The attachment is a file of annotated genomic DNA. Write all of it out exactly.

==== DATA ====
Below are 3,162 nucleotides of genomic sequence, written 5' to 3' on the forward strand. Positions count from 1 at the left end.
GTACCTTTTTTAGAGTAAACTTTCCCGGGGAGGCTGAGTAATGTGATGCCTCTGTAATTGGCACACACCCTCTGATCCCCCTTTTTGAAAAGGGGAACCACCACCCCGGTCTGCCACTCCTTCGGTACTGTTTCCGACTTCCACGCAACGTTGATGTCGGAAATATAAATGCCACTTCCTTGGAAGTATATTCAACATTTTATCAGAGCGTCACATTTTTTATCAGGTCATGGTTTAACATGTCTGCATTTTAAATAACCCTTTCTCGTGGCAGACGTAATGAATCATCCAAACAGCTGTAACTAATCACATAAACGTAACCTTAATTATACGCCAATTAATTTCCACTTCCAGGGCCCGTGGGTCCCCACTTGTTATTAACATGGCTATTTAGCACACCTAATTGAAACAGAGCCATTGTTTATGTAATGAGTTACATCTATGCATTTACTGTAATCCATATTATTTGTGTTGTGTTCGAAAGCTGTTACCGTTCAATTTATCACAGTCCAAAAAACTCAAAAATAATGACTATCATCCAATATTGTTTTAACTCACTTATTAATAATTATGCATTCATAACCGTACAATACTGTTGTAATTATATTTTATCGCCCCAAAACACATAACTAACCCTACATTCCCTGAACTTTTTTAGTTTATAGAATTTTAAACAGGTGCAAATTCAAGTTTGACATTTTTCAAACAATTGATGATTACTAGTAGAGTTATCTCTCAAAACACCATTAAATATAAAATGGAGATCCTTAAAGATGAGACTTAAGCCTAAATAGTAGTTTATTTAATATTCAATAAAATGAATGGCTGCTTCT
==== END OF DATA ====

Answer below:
Below are 3,162 nucleotides of genomic sequence, written 5' to 3' on the forward strand. Positions count from 1 at the left end.
GTACCTTTTTTAGAGTAAACTTTCCCGGGGAGGCTGAGTAATGTGATGCCTCTGTAATTGGCACACACCCTCTGATCCCCCTTTTTGAAAAGGGGAACCACCACCCCGGTCTGCCACTCCTTCGGTACTGTTTCCGACTTCCACGCAACGTTGATGTCGGAAATATAAATGCCACTTCCTTGGAAGTATATTCAACATTTTATCAGAGCGTCACATTTTTTATCAGGTCATGGTTTAACATGTCTGCATTTTAAATAACCCTTTCTCGTGGCAGACGTAATGAATCATCCAAACAGCTGTAACTAATCACATAAACGTAACCTTAATTATACGCCAATTAATTTCCACTTCCAGGGCCCGTGGGTCCCCACTTGTTATTAACATGGCTATTTAGCACACCTAATTGAAACAGAGCCATTGTTTATGTAATGAGTTACATCTATGCATTTACTGTAATCCATATTATTTGTGTTGTGTTCGAAAGCTGTTACCGTTCAATTTATCACAGTCCAAAAAACTCAAAAATAATGACTATCATCCAATATTGTTTTAACTCACTTATTAATAATTATGCATTCATAACCGTACAATACTGTTGTAATTATATTTTATCGCCCCAAAACACATAACTAACCCTACATTCCCTGAACTTTTTTAGTTTATAGAATTTTAAACAGGTGCAAATTCAAGTTTGACATTTTTCAAACAATTGATGATTACTAGTAGAGTTATCTCTCAAAACACCATTAAATATAAAATGGAGATCCTTAAAGATGAGACTTAAGCCTAAATAGTAGTTTATTTAATATTCAATAAAATGAATGGCTGCTTCT